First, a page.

from the FAS Project on Government Secrecy
December 12, 2001


Steven Garfinkel, who has overseen the evolution of the government secrecy system as director of the Information Security Oversight Office for the past two decades, gave a stirring valedictory address yesterday in anticipation of his upcoming retirement.

"I leave government most proud of having protected every bit of the classified information with which I have been entrusted," Garfinkel said.

But classification is only half of the story. "No one can be expected to take secrecy seriously if far too much information that is no longer sensitive remains classified."

"That is why I leave government equally proud of the unprecedented accomplishments in declassification that we in the executive branch have achieved over the past seven years. Long after all of us have been forgotten, these hundreds of millions of pages of declassified records will still be telling the story of our government and our nation."

Speaking to the American Society of Access Professionals, an audience comprised mainly of freedom of information officers and other government information workers, he extolled the importance of their work.

"What you do every day on the job is what is truly meaningful in the area of access to government information," he said. By comparison, official pronouncements like the recent Attorney General memorandum on the Freedom of Information Act are "all but meaningless."

"As an access professional, you play a critical role in establishing and maintaining the openness that sets us apart, that defines our democracy," Garfinkel said.

The prepared text of Mr. Garfinkel's remarks is posted here:

Garfinkel's colleagues and friends are organizing a celebration in his honor on January 30, 2002. Security clearances are not required. An invitation providing further information is posted here (in PowerPoint format):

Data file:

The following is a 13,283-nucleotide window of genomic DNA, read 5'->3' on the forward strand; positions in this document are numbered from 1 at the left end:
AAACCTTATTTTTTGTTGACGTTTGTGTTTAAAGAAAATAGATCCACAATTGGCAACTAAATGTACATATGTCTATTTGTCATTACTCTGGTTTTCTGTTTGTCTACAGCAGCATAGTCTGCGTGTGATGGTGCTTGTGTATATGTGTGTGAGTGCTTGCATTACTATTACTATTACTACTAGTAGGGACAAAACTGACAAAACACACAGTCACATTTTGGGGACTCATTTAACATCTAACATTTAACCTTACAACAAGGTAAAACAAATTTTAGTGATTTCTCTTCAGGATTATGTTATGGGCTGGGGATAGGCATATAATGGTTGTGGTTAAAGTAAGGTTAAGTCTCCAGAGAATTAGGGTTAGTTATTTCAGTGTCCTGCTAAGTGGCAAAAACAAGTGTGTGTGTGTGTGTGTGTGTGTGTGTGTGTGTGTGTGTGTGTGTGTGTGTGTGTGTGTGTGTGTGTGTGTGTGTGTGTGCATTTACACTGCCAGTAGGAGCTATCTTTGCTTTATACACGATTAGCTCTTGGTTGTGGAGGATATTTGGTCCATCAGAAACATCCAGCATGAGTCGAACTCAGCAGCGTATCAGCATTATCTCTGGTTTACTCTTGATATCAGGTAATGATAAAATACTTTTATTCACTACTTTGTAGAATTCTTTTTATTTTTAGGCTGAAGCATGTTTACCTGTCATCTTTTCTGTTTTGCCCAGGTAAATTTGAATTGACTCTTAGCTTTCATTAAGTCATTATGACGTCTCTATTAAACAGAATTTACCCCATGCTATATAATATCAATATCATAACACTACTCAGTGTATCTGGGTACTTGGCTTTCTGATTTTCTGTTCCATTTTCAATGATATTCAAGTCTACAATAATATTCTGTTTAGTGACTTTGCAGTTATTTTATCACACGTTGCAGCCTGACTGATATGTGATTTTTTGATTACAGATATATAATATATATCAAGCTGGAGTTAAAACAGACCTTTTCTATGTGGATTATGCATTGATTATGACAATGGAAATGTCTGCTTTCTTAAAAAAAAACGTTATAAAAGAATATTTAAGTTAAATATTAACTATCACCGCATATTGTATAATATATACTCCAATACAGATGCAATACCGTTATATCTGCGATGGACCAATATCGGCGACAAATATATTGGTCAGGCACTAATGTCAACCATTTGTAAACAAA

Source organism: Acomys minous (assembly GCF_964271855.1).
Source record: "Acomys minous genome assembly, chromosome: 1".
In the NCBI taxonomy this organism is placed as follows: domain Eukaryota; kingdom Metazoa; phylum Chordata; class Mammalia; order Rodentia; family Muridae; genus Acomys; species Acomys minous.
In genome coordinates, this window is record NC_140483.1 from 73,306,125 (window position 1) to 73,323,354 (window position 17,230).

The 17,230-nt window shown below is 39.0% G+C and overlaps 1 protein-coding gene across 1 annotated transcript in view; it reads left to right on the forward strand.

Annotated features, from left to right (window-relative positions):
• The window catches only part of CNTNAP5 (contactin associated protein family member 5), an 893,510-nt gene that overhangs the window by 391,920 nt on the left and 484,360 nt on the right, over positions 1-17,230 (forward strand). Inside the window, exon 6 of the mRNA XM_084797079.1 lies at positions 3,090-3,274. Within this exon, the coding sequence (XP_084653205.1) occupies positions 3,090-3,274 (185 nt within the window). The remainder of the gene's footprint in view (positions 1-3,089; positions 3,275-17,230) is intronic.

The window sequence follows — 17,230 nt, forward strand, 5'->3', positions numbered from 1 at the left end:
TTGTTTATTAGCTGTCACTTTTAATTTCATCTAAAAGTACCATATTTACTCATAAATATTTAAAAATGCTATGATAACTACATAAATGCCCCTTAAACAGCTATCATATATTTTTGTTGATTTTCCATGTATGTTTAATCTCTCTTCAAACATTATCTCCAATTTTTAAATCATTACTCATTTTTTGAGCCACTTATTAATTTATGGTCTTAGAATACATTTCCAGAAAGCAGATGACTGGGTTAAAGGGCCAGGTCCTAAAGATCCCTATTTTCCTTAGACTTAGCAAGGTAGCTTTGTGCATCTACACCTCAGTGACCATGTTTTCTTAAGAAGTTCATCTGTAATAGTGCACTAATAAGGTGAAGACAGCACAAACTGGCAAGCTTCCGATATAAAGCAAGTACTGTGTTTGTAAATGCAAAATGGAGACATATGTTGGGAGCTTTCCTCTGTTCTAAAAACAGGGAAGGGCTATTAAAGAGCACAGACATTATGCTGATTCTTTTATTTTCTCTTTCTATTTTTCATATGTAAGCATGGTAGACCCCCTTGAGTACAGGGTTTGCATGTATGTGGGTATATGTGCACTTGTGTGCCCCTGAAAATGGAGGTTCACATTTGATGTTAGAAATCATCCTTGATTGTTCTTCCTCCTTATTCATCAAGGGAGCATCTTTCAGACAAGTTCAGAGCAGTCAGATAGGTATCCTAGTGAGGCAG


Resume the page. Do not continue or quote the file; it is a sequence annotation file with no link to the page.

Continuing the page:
Congress is poised to adopt new legislation that will exempt from disclosure under the Freedom of Information Act information about the locations and quantities of certain biological agents and toxins.

The new FOIA exemption was included in the Senate version of the pending defense appropriations bill, adopted last week, and in a House bioterrorism response bill:

Similar language was also approved in the House in October.

"I don't have a problem with the FOIA exemption," said one government scientist, since it would apply "only to information that was collected for the purpose of implementing biological agent registration [of agent locations and quantities]."

"However, I wouldn't want this provision to prevent publication by an agency of a scientific paper attributed to a particular lab that makes it clear that select agents were used at that facility," the scientist said.

This unintended consequence could be averted by inserting a new provision in the legislation to permit disclosure for purposes of "promoting scientific research," in addition to the existing allowance for disclosure "protecting the public health and safety."

"I would personally argue that scientific research is necessary to protect public health and safety -- making this addition unnecessary -- but I'm not sure that everyone else would agree," the scientist said.